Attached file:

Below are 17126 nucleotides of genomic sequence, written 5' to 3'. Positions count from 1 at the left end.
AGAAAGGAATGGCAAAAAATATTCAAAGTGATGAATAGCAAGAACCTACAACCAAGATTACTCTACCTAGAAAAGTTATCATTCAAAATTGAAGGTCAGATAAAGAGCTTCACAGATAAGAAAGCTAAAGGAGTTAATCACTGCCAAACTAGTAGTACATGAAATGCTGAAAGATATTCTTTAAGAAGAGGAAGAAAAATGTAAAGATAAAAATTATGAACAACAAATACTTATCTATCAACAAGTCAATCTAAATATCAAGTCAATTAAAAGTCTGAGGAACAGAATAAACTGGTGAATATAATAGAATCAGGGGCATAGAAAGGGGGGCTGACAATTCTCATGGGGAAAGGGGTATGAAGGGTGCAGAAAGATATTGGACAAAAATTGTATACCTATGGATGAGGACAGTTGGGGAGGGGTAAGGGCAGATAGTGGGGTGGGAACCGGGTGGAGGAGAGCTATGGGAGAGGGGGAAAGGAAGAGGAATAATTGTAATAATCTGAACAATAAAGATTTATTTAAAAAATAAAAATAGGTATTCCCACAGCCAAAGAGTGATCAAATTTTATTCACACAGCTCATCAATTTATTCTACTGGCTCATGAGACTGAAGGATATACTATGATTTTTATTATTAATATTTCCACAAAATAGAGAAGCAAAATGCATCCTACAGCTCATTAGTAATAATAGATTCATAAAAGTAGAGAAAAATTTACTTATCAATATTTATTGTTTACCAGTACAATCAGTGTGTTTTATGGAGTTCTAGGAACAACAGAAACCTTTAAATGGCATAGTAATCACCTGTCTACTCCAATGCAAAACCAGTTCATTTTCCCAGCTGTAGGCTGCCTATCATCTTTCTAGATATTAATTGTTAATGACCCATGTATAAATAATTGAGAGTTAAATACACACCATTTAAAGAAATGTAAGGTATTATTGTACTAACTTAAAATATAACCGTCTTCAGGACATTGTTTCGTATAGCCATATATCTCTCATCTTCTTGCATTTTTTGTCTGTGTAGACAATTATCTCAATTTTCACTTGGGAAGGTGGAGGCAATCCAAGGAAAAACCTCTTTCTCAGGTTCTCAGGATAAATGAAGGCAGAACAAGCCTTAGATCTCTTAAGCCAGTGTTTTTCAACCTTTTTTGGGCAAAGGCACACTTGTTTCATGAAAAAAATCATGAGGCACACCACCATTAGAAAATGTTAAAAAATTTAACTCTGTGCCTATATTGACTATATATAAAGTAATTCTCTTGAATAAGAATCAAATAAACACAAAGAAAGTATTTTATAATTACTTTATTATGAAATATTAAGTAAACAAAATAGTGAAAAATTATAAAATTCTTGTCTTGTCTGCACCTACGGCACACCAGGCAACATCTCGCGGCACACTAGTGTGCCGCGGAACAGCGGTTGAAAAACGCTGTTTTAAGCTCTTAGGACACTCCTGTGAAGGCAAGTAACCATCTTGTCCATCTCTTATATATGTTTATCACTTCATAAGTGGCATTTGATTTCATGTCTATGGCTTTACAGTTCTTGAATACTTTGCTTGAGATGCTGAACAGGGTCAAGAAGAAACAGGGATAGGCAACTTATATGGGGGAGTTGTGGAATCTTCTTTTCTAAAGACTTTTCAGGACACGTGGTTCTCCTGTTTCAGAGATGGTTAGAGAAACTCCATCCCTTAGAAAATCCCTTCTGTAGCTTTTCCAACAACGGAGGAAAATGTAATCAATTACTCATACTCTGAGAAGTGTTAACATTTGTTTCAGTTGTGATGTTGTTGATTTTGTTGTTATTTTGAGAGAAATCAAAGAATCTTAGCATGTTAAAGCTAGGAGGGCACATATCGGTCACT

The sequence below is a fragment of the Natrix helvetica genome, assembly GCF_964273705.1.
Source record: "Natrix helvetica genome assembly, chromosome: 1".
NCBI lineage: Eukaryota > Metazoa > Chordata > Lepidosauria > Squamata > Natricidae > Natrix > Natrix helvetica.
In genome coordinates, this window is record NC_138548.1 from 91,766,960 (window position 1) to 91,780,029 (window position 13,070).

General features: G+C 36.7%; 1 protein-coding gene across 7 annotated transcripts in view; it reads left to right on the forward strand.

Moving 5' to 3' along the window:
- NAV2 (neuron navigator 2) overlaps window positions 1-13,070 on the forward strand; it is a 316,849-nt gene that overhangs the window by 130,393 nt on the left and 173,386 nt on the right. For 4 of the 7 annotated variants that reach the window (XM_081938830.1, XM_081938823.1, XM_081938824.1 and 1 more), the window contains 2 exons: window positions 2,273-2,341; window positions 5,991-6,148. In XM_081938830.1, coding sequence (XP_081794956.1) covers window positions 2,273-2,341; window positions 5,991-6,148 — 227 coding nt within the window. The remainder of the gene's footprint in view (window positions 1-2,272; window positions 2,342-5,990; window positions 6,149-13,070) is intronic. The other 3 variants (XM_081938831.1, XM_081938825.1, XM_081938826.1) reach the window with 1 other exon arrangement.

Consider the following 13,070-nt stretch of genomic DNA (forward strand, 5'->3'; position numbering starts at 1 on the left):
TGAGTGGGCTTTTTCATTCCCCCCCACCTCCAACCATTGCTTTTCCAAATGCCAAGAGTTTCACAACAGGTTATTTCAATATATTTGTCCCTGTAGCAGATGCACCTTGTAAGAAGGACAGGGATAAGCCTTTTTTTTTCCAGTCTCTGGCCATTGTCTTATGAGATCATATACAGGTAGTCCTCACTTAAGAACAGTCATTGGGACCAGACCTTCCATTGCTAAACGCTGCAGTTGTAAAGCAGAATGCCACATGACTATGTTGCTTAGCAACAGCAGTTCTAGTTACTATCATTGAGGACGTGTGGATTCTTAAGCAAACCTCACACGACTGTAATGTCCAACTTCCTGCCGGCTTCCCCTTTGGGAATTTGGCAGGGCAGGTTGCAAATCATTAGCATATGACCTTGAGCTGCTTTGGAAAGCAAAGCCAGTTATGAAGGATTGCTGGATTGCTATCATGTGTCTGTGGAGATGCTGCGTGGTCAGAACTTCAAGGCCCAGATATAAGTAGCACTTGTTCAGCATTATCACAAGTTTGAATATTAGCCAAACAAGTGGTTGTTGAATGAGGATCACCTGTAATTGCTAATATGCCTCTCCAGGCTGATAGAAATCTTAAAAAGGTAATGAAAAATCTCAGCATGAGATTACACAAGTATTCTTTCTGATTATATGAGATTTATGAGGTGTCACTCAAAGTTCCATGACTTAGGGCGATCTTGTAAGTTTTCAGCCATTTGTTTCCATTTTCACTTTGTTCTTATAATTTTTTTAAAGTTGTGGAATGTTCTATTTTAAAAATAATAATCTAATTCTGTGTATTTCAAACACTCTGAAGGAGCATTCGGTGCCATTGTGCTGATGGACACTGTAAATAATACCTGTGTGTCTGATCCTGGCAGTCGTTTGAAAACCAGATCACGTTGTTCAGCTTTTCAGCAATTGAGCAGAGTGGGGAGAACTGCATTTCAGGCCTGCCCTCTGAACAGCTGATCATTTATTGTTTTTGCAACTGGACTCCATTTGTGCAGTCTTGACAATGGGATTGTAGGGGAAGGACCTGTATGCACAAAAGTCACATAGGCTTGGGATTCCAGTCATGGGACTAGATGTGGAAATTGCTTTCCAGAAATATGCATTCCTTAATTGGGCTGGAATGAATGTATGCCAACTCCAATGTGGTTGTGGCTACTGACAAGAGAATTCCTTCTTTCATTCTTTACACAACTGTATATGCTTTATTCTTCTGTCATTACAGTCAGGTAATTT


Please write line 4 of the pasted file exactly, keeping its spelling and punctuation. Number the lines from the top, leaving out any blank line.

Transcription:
Source record: "Natrix helvetica genome assembly, chromosome: 1".